As a comedy inspired by Billy Crystal‘s own family experiences comes to theaters, he and co-star Bette Midler offer warm, witty advice.
Dec. 13, 2012
Billy Crystal and Bette Midler have a lot in common. They have big personalities, and they like to make people laugh. But more than anything else, they love being parents.
Crystal has two daughters, Jennifer, 39, and Lindsay, 35. Midler has one, Sophie, 26. Hanging out together in Hollywood after a USA WEEKEND photo shoot, the two could almost be an old married couple, minus the bickering. They’ve known each other more than 40 years and share an easy camaraderie.
“We get along so well because we’re the same person,” Midler jokes. “We’re very similar, although he’s funnier than me.”
Midler grew up in Hawaii but fled to New York at 19. Crystal grew up in New York and stuck around until he was 28. Yet their parenting views and joys are remarkably alike. They even share a regret: “If we’d known how great having children was, we would have had more.” She says it first, and he quickly concurs.
Although Crystal is slightly younger than Midler, he was the first to cross that great divide into grandparenthood. He and his wife of 42 years, Janice Goldfinger, have three little ones under 10 and another due in March. Midler is impatiently waiting and declares, “When I have a grandchild, I’m kidnapping it.”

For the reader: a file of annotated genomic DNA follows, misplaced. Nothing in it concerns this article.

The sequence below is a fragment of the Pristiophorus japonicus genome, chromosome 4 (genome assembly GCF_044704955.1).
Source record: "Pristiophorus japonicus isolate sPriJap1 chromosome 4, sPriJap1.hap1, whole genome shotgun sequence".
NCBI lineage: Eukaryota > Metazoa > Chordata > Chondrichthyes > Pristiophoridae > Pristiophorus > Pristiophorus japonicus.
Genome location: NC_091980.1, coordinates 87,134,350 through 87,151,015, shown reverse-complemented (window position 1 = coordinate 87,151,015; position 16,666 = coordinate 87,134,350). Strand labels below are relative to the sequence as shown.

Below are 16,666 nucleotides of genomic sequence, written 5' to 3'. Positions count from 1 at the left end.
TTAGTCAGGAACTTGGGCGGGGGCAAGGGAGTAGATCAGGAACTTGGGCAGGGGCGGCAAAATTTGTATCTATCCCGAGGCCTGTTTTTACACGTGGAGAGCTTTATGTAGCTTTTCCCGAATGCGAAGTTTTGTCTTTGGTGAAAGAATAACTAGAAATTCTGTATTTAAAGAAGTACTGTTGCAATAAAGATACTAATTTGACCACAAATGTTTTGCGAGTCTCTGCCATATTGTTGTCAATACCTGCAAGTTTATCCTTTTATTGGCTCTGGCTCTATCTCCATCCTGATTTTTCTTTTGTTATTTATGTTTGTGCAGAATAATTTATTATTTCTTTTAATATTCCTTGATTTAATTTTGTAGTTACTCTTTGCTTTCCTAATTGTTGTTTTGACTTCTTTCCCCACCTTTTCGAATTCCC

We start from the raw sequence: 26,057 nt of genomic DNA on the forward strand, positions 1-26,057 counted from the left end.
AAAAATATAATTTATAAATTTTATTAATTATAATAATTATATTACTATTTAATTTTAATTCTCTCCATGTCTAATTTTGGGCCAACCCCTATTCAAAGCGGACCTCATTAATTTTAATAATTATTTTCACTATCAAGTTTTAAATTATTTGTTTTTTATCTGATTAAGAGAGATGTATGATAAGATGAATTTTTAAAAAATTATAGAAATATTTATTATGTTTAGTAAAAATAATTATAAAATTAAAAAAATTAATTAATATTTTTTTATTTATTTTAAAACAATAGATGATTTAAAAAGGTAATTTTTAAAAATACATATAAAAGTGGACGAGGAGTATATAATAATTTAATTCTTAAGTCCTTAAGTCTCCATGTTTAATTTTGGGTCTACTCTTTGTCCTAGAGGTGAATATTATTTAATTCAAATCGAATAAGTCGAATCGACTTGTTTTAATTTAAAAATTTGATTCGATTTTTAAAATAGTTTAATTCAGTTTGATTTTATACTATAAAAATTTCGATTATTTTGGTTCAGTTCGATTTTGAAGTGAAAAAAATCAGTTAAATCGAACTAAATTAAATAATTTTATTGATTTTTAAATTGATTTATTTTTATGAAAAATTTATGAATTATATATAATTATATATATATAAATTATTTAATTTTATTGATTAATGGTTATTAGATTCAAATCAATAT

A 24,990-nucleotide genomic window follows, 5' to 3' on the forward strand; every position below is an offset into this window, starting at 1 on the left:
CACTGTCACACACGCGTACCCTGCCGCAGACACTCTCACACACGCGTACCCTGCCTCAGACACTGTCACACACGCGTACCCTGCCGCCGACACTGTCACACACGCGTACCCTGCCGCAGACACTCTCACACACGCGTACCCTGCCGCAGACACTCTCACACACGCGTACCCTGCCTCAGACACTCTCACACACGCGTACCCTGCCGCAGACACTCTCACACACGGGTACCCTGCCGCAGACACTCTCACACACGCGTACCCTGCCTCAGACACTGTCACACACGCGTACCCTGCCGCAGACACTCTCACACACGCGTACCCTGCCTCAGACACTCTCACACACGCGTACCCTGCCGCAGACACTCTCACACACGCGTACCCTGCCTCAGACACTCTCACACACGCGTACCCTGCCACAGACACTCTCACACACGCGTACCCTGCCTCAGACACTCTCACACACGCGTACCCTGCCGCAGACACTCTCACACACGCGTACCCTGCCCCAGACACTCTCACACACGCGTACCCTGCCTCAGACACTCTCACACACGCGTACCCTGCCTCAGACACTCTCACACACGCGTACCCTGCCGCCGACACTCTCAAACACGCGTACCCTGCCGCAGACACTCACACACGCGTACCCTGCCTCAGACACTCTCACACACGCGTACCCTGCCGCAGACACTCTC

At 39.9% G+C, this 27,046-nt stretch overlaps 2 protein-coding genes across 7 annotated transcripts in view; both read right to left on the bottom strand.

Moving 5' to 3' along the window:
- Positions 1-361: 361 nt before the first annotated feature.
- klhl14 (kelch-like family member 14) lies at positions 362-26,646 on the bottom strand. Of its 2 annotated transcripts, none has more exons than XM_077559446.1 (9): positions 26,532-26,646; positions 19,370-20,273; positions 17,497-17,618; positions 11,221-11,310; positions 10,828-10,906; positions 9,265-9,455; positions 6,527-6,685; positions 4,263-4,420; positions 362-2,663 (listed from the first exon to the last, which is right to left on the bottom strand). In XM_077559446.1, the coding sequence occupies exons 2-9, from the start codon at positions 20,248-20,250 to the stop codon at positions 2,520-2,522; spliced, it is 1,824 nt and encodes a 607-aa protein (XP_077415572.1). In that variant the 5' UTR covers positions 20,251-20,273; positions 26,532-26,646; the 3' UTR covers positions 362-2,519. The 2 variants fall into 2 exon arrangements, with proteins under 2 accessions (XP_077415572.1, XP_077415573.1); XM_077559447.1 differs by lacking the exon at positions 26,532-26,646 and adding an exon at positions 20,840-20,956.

Meanwhile, she had a taste of the experience while filming the family comedy Parental Guidance, opening Christmas Day. She and Crystal play grandparents called in to babysit three grandchildren for a week while their daughter and son-in-law (Marisa Tomei and Tom Everett Scott) go on a business trip.
Although the film is not exactly a documentary, it grew out of an experience Crystal and wife had years ago. “We babysat Jenny’s two girls for six days while she went away with her husband. On the seventh day, we rested” and realized that grandparenting offered great comedy.
“Styles in parenting change every generation,” says Midler, who categorizes herself and her husband of 29 years, Martin von Haselberg, as “helicopter parents.” “Every child feels their parents were idiotic … so they say, ”˜We’ll do it our way.’”
This generational butting of heads drives Parental Guidance. But, just as in real life, it turns out that old-fashioned doesn’t necessarily mean outlandish, and 21st-century ideas can be welcome options.